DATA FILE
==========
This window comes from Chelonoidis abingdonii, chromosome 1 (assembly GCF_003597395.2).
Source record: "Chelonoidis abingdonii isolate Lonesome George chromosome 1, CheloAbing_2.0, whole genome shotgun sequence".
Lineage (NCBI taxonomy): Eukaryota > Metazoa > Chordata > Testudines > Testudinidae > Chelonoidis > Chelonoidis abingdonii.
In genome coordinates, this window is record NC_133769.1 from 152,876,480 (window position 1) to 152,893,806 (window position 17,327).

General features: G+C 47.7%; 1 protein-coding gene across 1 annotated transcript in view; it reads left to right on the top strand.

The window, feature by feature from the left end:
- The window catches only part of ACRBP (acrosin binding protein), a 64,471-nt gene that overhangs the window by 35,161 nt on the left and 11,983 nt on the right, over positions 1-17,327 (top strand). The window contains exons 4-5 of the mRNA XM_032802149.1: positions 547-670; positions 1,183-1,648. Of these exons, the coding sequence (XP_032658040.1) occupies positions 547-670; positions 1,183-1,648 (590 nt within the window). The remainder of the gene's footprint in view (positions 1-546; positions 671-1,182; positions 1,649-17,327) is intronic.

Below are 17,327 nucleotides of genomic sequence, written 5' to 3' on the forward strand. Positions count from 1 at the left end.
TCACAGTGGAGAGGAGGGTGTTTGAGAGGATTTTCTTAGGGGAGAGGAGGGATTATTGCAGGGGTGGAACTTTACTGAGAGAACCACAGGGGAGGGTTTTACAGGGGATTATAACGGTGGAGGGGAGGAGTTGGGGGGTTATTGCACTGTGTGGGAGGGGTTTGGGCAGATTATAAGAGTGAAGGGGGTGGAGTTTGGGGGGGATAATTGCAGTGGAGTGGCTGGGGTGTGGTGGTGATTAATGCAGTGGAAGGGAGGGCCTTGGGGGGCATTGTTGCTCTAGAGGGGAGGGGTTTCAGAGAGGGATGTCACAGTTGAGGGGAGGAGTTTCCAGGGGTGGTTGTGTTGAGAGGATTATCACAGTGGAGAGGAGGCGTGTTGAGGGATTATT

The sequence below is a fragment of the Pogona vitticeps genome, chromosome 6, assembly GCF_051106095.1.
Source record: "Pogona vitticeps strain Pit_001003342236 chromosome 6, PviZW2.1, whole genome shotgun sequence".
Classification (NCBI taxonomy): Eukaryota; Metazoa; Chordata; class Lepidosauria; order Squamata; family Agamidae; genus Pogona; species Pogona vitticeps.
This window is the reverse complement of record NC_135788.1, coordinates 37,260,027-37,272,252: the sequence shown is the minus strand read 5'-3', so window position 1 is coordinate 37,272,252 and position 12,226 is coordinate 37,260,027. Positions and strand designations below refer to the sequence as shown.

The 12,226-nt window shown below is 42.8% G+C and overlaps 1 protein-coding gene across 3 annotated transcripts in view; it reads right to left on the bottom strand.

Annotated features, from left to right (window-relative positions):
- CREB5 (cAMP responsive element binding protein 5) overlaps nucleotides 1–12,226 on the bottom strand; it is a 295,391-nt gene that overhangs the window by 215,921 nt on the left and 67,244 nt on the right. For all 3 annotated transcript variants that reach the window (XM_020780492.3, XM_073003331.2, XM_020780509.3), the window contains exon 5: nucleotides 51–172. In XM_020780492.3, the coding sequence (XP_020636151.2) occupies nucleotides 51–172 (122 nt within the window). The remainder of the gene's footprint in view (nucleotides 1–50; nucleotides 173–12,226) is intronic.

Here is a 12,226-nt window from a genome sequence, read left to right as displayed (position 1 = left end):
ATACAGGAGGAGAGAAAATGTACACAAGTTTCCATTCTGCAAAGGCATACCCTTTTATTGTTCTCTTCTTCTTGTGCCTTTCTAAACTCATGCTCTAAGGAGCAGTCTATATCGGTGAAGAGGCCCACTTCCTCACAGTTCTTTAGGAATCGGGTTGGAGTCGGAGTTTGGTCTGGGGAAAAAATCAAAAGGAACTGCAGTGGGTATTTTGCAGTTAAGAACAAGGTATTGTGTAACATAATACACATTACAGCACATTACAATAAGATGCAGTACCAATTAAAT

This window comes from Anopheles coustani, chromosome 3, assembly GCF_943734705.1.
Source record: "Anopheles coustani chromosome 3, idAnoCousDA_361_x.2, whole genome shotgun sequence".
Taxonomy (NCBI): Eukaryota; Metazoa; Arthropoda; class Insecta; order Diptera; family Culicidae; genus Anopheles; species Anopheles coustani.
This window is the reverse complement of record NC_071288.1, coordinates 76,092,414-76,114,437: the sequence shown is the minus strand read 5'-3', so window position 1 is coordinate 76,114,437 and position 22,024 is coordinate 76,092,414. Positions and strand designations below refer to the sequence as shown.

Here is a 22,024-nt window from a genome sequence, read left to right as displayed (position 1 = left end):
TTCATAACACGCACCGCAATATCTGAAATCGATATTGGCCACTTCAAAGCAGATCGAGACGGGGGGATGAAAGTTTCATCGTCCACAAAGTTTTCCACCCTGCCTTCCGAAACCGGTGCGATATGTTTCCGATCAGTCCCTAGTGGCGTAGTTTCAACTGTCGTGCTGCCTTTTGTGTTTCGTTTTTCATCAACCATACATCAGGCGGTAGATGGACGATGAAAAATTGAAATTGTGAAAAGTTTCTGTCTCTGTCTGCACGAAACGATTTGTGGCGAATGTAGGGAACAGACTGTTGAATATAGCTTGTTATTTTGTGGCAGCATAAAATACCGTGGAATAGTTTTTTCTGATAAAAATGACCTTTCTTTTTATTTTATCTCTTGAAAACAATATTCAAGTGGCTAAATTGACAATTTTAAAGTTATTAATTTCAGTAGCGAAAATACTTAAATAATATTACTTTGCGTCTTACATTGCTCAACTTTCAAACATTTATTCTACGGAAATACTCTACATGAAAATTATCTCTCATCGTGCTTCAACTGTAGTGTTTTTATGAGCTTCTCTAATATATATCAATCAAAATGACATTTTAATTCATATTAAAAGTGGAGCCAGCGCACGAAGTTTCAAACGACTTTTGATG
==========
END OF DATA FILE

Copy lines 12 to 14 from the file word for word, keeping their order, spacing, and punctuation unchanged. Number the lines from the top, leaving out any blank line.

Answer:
Classification (NCBI taxonomy): Eukaryota; Metazoa; Chordata; class Lepidosauria; order Squamata; family Agamidae; genus Pogona; species Pogona vitticeps.
This window is the reverse complement of record NC_135788.1, coordinates 37,260,027-37,272,252: the sequence shown is the minus strand read 5'-3', so window position 1 is coordinate 37,272,252 and position 12,226 is coordinate 37,260,027. Positions and strand designations below refer to the sequence as shown.

The 12,226-nt window shown below is 42.8% G+C and overlaps 1 protein-coding gene across 3 annotated transcripts in view; it reads right to left on the bottom strand.